Blair Enns calls these clients “self-prescribed” and “self-diagnosed.” They just want a price to create a deliverable, as opposed to you helping them solve a problem. You can find out more about that in episode 42 of the podcast: Power, Positioning & Pricing for Creatives.
Showing different pieces of your work as individual campaigns gives your work higher perceived value. So if you designed a flyer, an ad and social media images for an event, put them together on a single page and talk about it as a body of work, a single campaign.
13. Well Presented
Showing the work as it was intended to appear (as printed, on a website, etc.) is helpful for a potential client or employer to picture the work. This is especially important when trying to convey how a printed piece folds or how something looks on a website or mobile device.
So actual photos of the work or mockups really help with this. Plus, they enhance the look of your portfolio. I’m horrified remembering the early days of my online portfolio where I had flat images of individual pages with a border and drop shadow.
Now, if you’re marketing to prospective employers and looking for freelance work too, consider having a separate page on your site with a résumé on it that you can send only potential employers to. You may want to leave this out of the main site navigation, so potential clients won’t see it but you have something online that you can easily update and send prospective employers to.
14. Case Studies
Now, images of your work are not enough. You also need text, specifically case studies, and for two reasons. First, potential clients and employers will want to understand more about the work. It’s not art for art’s sake. It serves a purpose.
Secondly, as I mentioned earlier, text is important for search engines to find and lead people to your site.
A case study typically includes:
- background about the client and the work;
- the problem they approached you with (“I need a flyer and invitation to promote my event.” Or “I need to increase sales by 50%.”);
- any challenges you might have been presented with (for example, low budget or tight turnaround time);
- how you approached the design, especially within any constraints;
- how your work performed or how it was received by not only whom you did it for but their audience. So you’ll need to follow up with the client to find out that information. Sometimes clients will share this, sometimes not. For example, did it help them get 50% more attendees over last year’s event? Did they see an increase in revenue from your work? You can’t take all the credit, of course, because the writing and their marketing of the event also play a factor. But you could say your work “contributed to” those results—because clients don’t care about a flyer or brochure or logo just to have a flyer or brochure or logo. What they want what it will do for them.
15. Testimonials and Reviews
Testimonials and/or reviews (such as Google Reviews) are super important, especially when someone finds you online, as opposed to being referred by a mutual connection. People who are new to you want to know that you are legit, not going to take their money and run (although it’s usually the other way around) and are going to produce good work for them.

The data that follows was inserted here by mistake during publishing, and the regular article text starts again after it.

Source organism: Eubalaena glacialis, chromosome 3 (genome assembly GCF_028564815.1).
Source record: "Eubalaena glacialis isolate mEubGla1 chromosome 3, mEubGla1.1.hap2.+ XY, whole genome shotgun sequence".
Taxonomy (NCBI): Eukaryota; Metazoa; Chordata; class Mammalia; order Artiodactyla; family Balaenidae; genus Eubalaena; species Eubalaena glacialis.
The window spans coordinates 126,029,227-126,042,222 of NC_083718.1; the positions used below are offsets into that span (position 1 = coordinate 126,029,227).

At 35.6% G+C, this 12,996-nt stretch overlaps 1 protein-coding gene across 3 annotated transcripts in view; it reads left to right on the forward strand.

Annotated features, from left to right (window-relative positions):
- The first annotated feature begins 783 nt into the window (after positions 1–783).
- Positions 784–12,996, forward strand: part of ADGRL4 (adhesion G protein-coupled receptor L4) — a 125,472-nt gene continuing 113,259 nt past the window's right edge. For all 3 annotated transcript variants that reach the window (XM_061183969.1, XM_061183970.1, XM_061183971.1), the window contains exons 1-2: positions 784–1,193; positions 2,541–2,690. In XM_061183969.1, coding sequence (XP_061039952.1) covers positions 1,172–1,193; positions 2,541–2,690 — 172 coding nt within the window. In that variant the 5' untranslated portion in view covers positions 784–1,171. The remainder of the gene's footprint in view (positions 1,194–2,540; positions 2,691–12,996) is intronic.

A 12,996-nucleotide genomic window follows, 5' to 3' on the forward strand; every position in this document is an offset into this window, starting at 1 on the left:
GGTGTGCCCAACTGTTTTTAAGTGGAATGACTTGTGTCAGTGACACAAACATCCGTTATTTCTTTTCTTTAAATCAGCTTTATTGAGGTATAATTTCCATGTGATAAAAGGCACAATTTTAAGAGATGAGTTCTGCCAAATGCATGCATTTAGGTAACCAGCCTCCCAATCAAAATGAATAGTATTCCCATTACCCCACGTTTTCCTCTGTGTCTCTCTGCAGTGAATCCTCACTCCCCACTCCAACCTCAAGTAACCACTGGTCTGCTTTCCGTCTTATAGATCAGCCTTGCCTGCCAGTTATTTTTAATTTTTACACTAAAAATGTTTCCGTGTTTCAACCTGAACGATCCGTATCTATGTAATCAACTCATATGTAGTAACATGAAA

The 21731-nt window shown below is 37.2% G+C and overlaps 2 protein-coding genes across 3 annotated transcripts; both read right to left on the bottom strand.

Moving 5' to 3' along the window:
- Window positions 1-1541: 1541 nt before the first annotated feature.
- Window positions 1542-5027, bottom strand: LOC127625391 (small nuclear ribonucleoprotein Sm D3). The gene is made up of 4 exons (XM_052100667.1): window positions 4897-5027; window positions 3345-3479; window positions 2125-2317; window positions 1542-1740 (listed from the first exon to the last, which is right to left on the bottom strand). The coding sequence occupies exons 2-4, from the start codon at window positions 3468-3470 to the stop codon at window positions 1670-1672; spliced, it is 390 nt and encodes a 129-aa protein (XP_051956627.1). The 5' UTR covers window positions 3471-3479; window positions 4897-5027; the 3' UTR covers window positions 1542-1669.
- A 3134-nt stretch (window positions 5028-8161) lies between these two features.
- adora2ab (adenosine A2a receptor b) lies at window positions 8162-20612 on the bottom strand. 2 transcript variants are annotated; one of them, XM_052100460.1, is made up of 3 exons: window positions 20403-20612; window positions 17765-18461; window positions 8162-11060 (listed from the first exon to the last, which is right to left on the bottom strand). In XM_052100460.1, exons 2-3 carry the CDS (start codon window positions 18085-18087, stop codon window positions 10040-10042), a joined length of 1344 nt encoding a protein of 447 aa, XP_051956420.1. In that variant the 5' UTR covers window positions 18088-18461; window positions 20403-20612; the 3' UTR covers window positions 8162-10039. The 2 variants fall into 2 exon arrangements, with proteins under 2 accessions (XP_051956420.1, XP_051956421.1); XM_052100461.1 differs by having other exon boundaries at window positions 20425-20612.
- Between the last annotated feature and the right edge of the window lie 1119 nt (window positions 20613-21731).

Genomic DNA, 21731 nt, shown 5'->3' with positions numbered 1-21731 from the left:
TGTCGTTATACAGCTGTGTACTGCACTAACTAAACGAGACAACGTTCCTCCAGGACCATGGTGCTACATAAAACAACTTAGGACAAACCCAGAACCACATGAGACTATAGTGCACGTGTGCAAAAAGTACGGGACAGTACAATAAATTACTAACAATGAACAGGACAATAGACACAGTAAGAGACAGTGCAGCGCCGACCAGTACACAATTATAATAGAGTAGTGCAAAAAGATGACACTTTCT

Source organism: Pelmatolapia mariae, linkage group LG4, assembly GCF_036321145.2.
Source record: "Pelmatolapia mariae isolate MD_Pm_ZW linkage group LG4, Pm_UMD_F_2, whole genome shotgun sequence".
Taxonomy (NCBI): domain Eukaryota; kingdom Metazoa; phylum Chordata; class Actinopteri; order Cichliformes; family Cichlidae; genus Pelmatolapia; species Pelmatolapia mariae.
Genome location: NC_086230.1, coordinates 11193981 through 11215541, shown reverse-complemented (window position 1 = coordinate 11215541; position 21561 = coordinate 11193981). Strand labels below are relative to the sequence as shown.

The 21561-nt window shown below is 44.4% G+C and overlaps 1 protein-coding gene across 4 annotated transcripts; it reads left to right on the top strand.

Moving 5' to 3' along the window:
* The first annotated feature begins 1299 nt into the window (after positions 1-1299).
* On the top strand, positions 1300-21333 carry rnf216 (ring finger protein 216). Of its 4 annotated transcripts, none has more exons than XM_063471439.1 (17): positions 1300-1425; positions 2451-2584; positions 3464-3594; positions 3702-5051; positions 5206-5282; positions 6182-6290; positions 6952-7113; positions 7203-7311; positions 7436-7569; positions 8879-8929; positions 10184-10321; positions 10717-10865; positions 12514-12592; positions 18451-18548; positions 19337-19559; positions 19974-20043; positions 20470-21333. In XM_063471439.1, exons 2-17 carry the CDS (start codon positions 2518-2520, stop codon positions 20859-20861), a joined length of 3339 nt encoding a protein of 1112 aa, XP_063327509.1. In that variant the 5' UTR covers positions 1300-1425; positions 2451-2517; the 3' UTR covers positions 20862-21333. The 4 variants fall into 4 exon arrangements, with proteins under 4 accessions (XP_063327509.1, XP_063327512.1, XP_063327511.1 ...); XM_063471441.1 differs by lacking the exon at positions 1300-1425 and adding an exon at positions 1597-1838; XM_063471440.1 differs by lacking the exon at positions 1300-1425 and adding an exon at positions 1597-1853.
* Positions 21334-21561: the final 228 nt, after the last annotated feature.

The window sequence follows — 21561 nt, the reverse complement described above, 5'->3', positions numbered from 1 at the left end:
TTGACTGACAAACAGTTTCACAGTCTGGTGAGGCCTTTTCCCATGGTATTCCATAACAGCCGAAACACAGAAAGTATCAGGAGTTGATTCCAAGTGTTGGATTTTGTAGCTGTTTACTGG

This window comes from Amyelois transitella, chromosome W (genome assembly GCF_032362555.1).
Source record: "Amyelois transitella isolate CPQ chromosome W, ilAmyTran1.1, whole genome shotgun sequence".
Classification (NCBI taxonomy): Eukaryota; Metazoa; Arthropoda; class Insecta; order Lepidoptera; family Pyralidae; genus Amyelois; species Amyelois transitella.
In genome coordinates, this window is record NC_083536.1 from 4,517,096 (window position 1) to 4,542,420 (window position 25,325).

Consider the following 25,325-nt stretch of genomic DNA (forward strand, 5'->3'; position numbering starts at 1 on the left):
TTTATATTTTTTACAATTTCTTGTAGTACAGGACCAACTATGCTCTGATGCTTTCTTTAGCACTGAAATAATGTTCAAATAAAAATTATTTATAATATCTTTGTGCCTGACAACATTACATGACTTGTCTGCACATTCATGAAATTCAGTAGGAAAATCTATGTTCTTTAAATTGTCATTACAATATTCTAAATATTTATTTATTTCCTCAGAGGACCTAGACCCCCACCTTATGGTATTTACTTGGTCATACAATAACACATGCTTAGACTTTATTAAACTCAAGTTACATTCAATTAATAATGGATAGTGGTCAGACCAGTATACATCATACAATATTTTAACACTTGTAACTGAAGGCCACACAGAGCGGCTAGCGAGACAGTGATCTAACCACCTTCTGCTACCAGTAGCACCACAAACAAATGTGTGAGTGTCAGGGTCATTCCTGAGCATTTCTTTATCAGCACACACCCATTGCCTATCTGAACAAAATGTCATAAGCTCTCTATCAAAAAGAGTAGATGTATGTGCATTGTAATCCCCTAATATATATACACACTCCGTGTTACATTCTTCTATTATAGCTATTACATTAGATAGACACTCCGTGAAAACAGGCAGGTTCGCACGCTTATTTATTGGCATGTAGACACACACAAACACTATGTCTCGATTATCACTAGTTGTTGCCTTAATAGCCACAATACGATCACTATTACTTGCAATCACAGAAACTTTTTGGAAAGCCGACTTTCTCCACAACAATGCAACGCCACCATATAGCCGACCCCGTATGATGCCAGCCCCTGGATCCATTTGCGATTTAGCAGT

You can tell people all day long that you’re reliable, detail oriented and do good work. But when it’s you saying that, it just comes across as trying to sell to them. Plus, a lot of well-meaning designers say the same things and don’t follow through with them.
Testimonials and reviews carry more weight because they come from someone else—someone else who’s spent time and money with you.
To get testimonials, shortly after a project has wrapped up, reach out to your client and ask for a testimonial or review and say you’d like to use it on your website and social media. I like to get permission to use their name as well, to be safe.
Also reach out and ask past clients for testimonials or reviews. Those who are happy with your work are usually delighted to help you out in this way and even refer you to others, so don’t hesitate to ask for referrals too.
16. Contact Link in Menu
Make it easy for someone to get in touch. Don’t bury a Contact link in a submenu or on your About page. Put it as a top-level menu item at the top right.
I think it’s a good idea to include your phone number and e-mail address on your Contact page, even if you have a form, because it builds trust. So many people nowadays don’t want to take calls. Too much is done via e-mail and text. It leads to miscommunication and it’s much more impersonal.
Some people feel more comfortable talking with someone before doing business with them. Offering an option to call you removes a barrier to getting in touch with you.
Use this to your advantage. Talking with a prospective client allows them to get a taste of your personality and that can actually help you get work. And in a time where many designers don’t invite this kind of communication, it can help you stand out.
17. Multiple Calls to Action
You might think it will be obvious for a client to just e-mail or call to get in touch with you. But we must guide them if not hit them over the head (virtually, of course).
What should they do next? On one page, you may want them to contact you; on another, you may want them to sign up for your e-mail list.
Make calls to action prominent. Consider using buttons with larger text and a contrasting color, so they stand out.
So those are my 17 essential elements for an effective portfolio website. Is there something else you find essential for a graphic designer’s website? Let me know by emailing me, leaving a comment on the episode page or posting in the Design Domination Facebook group.
By the way, if you design logos, be sure to check out my brand style guide template at bit.ly/brandstyleguidetemplate. My template will help you add value to your branding work, so you can charge more. You’ll also save tons of time, so you can be more profitable, because it’s got actual sections with full text set up and ready to go. Just add in the client-specific images and info. It will pay for itself the very first time you use it.